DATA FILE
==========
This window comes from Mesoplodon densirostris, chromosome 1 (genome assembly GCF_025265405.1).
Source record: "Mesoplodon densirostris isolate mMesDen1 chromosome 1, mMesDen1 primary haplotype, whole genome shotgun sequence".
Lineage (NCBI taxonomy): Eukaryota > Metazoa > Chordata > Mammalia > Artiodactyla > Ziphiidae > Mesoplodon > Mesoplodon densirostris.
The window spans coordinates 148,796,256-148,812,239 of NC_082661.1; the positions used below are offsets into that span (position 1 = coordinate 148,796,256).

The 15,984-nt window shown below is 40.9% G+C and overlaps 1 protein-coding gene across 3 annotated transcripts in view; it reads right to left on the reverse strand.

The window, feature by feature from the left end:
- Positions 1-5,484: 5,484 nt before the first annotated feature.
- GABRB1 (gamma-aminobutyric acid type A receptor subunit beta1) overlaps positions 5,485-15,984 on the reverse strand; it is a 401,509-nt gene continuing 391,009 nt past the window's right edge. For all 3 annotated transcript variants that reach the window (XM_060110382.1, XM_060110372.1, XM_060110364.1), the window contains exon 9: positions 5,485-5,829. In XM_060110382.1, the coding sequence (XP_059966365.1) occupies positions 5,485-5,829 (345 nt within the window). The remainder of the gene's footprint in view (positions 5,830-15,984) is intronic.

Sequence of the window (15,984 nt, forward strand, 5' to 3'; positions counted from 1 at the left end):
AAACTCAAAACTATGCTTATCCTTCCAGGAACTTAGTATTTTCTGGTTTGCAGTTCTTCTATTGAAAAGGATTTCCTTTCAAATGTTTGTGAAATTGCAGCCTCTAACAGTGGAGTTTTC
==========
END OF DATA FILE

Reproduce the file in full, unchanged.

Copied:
This window comes from Mesoplodon densirostris, chromosome 1 (genome assembly GCF_025265405.1).
Source record: "Mesoplodon densirostris isolate mMesDen1 chromosome 1, mMesDen1 primary haplotype, whole genome shotgun sequence".
Lineage (NCBI taxonomy): Eukaryota > Metazoa > Chordata > Mammalia > Artiodactyla > Ziphiidae > Mesoplodon > Mesoplodon densirostris.
The window spans coordinates 148,796,256-148,812,239 of NC_082661.1; the positions used below are offsets into that span (position 1 = coordinate 148,796,256).

The 15,984-nt window shown below is 40.9% G+C and overlaps 1 protein-coding gene across 3 annotated transcripts in view; it reads right to left on the reverse strand.

The window, feature by feature from the left end:
- Positions 1-5,484: 5,484 nt before the first annotated feature.
- GABRB1 (gamma-aminobutyric acid type A receptor subunit beta1) overlaps positions 5,485-15,984 on the reverse strand; it is a 401,509-nt gene continuing 391,009 nt past the window's right edge. For all 3 annotated transcript variants that reach the window (XM_060110382.1, XM_060110372.1, XM_060110364.1), the window contains exon 9: positions 5,485-5,829. In XM_060110382.1, the coding sequence (XP_059966365.1) occupies positions 5,485-5,829 (345 nt within the window). The remainder of the gene's footprint in view (positions 5,830-15,984) is intronic.

Sequence of the window (15,984 nt, forward strand, 5' to 3'; positions counted from 1 at the left end):
AAACTCAAAACTATGCTTATCCTTCCAGGAACTTAGTATTTTCTGGTTTGCAGTTCTTCTATTGAAAAGGATTTCCTTTCAAATGTTTGTGAAATTGCAGCCTCTAACAGTGGAGTTTTC